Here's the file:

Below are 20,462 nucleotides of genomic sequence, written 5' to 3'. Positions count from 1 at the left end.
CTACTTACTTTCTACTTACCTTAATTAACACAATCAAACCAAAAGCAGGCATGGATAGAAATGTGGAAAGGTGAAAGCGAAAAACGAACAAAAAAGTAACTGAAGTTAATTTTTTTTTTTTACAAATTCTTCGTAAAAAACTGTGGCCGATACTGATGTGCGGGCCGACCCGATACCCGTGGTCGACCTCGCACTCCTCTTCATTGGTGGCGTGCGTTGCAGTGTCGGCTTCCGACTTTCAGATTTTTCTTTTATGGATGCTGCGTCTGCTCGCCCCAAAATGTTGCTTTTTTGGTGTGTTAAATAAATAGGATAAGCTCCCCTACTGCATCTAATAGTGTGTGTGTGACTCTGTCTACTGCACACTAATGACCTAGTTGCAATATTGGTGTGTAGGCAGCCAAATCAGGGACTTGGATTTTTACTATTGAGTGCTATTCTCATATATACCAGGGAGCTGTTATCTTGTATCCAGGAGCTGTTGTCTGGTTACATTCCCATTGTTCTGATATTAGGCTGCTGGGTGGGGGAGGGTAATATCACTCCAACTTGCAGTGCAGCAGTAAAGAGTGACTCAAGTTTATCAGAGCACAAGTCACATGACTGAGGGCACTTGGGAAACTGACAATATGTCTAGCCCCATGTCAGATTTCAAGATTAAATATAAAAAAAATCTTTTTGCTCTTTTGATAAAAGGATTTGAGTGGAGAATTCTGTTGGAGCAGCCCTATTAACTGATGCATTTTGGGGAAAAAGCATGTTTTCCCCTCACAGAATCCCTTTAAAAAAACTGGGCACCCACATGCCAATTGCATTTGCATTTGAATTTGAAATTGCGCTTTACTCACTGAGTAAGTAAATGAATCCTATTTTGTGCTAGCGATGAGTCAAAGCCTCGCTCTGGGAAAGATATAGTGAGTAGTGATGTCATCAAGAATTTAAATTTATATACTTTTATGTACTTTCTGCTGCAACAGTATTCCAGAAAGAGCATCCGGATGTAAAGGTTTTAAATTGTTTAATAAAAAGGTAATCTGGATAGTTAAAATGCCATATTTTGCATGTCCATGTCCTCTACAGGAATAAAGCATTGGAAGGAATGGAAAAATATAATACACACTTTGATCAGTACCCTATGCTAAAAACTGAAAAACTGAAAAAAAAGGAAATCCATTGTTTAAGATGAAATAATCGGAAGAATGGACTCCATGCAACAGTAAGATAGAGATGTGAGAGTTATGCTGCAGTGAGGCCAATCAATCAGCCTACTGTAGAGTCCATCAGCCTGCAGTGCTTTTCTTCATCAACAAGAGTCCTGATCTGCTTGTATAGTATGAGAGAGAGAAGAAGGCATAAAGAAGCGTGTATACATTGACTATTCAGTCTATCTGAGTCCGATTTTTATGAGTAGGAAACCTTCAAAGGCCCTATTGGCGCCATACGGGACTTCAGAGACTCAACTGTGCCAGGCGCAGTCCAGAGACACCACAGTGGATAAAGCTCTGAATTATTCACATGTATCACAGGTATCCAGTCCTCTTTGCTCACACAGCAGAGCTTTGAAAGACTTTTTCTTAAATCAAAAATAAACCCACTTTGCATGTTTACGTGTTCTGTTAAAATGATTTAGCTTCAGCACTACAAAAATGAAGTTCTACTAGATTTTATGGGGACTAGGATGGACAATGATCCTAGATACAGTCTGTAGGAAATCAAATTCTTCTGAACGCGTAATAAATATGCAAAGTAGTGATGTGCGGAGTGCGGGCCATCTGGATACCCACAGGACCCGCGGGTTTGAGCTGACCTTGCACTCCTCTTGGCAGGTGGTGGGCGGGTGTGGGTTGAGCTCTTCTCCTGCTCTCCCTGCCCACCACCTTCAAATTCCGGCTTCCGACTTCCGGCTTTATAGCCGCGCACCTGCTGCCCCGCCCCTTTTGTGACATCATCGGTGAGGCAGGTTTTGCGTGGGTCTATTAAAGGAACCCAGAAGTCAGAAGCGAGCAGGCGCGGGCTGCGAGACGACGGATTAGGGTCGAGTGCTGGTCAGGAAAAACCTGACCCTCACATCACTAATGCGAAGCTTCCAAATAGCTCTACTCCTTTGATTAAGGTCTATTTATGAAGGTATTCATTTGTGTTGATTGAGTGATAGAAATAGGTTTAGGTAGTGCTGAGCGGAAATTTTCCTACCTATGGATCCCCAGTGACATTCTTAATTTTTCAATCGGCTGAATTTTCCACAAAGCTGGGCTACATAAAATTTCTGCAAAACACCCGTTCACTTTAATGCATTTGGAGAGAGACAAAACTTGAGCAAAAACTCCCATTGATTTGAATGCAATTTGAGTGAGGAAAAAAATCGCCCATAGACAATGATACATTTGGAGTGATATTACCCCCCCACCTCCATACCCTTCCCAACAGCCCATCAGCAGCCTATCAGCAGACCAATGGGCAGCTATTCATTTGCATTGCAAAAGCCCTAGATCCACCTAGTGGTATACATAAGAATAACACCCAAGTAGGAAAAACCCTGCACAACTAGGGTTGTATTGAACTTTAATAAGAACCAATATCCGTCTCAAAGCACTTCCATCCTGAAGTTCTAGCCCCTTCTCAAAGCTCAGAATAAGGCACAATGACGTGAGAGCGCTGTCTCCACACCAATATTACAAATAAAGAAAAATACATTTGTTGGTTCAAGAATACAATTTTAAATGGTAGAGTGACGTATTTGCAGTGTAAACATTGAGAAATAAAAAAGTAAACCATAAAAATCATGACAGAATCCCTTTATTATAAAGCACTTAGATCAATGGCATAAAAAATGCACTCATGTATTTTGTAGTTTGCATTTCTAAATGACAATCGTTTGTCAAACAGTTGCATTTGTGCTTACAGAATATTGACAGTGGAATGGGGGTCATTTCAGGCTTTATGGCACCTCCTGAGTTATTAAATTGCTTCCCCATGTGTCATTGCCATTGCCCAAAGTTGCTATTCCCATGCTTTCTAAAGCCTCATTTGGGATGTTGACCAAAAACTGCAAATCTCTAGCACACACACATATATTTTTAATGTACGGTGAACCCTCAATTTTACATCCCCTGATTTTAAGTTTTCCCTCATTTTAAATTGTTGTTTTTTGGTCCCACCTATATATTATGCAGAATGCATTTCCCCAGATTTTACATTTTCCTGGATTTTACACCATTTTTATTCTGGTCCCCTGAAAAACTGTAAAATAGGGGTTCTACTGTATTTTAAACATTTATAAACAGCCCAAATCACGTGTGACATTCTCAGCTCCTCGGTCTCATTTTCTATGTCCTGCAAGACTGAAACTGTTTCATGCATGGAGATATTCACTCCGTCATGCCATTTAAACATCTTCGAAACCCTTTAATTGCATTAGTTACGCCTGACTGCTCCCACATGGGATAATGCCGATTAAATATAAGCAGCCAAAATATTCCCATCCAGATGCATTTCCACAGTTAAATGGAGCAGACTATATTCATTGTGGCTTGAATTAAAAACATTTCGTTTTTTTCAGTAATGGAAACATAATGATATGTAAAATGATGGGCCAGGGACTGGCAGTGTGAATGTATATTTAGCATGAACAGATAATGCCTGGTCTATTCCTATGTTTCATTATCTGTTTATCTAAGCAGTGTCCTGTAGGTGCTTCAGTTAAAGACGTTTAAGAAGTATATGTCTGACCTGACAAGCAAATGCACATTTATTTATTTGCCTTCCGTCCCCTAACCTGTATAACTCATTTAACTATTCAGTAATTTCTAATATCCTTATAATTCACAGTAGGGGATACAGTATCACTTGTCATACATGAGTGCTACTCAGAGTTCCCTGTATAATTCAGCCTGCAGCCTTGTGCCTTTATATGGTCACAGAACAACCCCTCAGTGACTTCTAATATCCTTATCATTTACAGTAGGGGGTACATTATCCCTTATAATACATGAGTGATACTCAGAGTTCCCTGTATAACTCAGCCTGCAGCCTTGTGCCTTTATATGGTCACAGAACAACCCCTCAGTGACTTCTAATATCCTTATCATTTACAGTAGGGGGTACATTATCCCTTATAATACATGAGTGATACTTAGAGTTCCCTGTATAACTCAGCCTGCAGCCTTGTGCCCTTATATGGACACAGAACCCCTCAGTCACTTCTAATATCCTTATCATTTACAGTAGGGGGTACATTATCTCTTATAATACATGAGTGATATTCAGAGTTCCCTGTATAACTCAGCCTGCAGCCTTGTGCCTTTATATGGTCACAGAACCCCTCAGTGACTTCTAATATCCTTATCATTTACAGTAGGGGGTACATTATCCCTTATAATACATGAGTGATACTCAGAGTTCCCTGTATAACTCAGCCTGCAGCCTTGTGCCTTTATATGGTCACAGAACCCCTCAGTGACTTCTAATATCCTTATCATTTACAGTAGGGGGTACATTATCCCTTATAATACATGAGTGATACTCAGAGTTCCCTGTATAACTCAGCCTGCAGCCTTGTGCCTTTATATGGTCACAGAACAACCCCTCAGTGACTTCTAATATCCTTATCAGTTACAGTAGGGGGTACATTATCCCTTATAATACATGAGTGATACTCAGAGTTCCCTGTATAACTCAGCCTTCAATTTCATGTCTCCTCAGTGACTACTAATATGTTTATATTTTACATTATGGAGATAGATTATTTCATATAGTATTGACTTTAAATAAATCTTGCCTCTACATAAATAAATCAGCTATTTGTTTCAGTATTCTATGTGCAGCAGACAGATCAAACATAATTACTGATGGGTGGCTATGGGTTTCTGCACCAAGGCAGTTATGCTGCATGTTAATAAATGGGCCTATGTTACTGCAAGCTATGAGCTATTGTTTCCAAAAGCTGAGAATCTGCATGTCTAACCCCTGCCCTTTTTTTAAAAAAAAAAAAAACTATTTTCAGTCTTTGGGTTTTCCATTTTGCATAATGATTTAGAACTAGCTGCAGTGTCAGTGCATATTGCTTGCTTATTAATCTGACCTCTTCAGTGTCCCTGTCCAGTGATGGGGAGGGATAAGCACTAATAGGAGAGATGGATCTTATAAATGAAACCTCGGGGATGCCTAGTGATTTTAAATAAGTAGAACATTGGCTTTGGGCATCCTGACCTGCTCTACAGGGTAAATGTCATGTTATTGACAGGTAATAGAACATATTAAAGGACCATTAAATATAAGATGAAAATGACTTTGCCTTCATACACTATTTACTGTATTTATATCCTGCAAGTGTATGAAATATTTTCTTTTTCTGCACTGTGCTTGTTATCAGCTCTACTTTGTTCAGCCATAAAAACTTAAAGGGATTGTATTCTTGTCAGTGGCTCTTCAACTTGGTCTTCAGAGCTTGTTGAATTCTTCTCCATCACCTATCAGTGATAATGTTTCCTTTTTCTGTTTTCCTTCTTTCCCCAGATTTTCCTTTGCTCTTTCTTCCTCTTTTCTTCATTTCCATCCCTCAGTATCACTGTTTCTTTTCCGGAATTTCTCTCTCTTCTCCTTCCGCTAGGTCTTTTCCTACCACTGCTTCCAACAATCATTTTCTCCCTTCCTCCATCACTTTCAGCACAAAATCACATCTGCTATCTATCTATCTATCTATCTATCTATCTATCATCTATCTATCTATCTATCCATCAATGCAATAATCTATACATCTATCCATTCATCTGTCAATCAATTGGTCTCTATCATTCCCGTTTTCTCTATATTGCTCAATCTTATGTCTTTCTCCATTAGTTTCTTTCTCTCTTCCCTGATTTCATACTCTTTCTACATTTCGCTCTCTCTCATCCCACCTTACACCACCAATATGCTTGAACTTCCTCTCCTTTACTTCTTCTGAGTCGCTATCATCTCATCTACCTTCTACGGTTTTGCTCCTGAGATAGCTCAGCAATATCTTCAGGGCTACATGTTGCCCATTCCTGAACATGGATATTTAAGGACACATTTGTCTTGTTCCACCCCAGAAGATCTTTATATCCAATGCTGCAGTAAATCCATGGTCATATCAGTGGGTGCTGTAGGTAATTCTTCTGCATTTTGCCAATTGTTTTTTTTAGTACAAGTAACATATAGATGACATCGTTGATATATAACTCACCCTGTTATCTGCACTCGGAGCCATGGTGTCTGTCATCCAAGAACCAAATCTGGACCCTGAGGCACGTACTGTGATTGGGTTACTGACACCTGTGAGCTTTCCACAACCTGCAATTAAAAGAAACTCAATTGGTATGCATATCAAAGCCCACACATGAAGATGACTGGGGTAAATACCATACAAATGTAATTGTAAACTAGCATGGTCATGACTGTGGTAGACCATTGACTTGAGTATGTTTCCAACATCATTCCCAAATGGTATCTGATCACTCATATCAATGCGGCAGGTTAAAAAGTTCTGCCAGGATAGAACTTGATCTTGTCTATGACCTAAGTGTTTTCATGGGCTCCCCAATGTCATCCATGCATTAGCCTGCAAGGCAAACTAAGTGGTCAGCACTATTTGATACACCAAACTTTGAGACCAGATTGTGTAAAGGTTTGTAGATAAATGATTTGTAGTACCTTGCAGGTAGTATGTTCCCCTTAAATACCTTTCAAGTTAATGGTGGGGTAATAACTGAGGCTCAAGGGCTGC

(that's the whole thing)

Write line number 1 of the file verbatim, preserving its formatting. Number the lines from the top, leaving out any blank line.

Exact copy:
Below are 20,462 nucleotides of genomic sequence, written 5' to 3'. Positions count from 1 at the left end.